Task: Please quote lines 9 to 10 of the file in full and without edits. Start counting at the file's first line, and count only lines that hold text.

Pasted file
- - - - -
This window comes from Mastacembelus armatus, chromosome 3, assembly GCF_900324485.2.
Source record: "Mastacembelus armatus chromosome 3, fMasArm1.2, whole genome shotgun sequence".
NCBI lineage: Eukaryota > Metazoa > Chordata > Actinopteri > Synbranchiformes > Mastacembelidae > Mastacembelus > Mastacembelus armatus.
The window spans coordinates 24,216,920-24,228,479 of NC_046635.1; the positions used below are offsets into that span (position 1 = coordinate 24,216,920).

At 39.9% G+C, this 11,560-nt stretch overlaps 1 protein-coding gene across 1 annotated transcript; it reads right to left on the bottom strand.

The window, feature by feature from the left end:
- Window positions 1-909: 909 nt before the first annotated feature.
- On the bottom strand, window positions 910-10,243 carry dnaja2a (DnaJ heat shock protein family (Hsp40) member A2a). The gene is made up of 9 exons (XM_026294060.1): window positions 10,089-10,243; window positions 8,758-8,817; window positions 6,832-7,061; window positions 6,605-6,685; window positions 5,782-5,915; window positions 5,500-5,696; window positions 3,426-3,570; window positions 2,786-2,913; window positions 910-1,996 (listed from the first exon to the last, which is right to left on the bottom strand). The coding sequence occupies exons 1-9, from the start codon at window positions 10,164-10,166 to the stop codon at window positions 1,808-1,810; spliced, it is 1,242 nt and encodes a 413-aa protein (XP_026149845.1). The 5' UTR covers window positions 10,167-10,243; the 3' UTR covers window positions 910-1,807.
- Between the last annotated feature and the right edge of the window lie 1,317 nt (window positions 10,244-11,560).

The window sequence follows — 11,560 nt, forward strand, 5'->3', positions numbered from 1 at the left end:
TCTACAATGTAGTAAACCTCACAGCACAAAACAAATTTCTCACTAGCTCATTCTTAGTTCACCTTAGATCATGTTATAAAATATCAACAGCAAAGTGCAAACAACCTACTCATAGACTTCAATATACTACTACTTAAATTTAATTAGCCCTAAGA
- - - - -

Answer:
- Between the last annotated feature and the right edge of the window lie 1,317 nt (window positions 10,244-11,560).

The window sequence follows — 11,560 nt, forward strand, 5'->3', positions numbered from 1 at the left end: